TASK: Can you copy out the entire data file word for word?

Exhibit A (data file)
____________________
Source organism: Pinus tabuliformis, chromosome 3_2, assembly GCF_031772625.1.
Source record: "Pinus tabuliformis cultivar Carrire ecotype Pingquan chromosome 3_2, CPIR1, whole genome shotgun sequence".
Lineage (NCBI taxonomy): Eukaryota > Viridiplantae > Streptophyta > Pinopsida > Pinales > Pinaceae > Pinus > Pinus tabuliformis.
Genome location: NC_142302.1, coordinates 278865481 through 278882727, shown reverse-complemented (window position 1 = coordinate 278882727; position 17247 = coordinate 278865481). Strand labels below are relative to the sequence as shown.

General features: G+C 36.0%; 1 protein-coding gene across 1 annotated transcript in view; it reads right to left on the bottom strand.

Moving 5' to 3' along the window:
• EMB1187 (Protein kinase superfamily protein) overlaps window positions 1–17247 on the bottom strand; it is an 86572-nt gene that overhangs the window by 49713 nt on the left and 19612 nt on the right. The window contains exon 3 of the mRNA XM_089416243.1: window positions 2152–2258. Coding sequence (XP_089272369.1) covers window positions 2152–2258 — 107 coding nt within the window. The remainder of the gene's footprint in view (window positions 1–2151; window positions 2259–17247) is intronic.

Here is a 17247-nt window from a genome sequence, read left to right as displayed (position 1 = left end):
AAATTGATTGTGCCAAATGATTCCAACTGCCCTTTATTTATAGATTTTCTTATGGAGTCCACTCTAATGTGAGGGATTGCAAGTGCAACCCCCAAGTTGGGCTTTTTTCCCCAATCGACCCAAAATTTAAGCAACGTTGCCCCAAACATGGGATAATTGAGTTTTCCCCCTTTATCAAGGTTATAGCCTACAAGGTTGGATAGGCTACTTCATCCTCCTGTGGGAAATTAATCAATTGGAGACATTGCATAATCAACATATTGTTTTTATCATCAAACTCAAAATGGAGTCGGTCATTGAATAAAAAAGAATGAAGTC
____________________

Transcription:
Source organism: Pinus tabuliformis, chromosome 3_2, assembly GCF_031772625.1.
Source record: "Pinus tabuliformis cultivar Carrire ecotype Pingquan chromosome 3_2, CPIR1, whole genome shotgun sequence".
Lineage (NCBI taxonomy): Eukaryota > Viridiplantae > Streptophyta > Pinopsida > Pinales > Pinaceae > Pinus > Pinus tabuliformis.
Genome location: NC_142302.1, coordinates 278865481 through 278882727, shown reverse-complemented (window position 1 = coordinate 278882727; position 17247 = coordinate 278865481). Strand labels below are relative to the sequence as shown.

General features: G+C 36.0%; 1 protein-coding gene across 1 annotated transcript in view; it reads right to left on the bottom strand.

Moving 5' to 3' along the window:
• EMB1187 (Protein kinase superfamily protein) overlaps window positions 1–17247 on the bottom strand; it is an 86572-nt gene that overhangs the window by 49713 nt on the left and 19612 nt on the right. The window contains exon 3 of the mRNA XM_089416243.1: window positions 2152–2258. Coding sequence (XP_089272369.1) covers window positions 2152–2258 — 107 coding nt within the window. The remainder of the gene's footprint in view (window positions 1–2151; window positions 2259–17247) is intronic.

Here is a 17247-nt window from a genome sequence, read left to right as displayed (position 1 = left end):
AAATTGATTGTGCCAAATGATTCCAACTGCCCTTTATTTATAGATTTTCTTATGGAGTCCACTCTAATGTGAGGGATTGCAAGTGCAACCCCCAAGTTGGGCTTTTTTCCCCAATCGACCCAAAATTTAAGCAACGTTGCCCCAAACATGGGATAATTGAGTTTTCCCCCTTTATCAAGGTTATAGCCTACAAGGTTGGATAGGCTACTTCATCCTCCTGTGGGAAATTAATCAATTGGAGACATTGCATAATCAACATATTGTTTTTATCATCAAACTCAAAATGGAGTCGGTCATTGAATAAAAAAGAATGAAGTC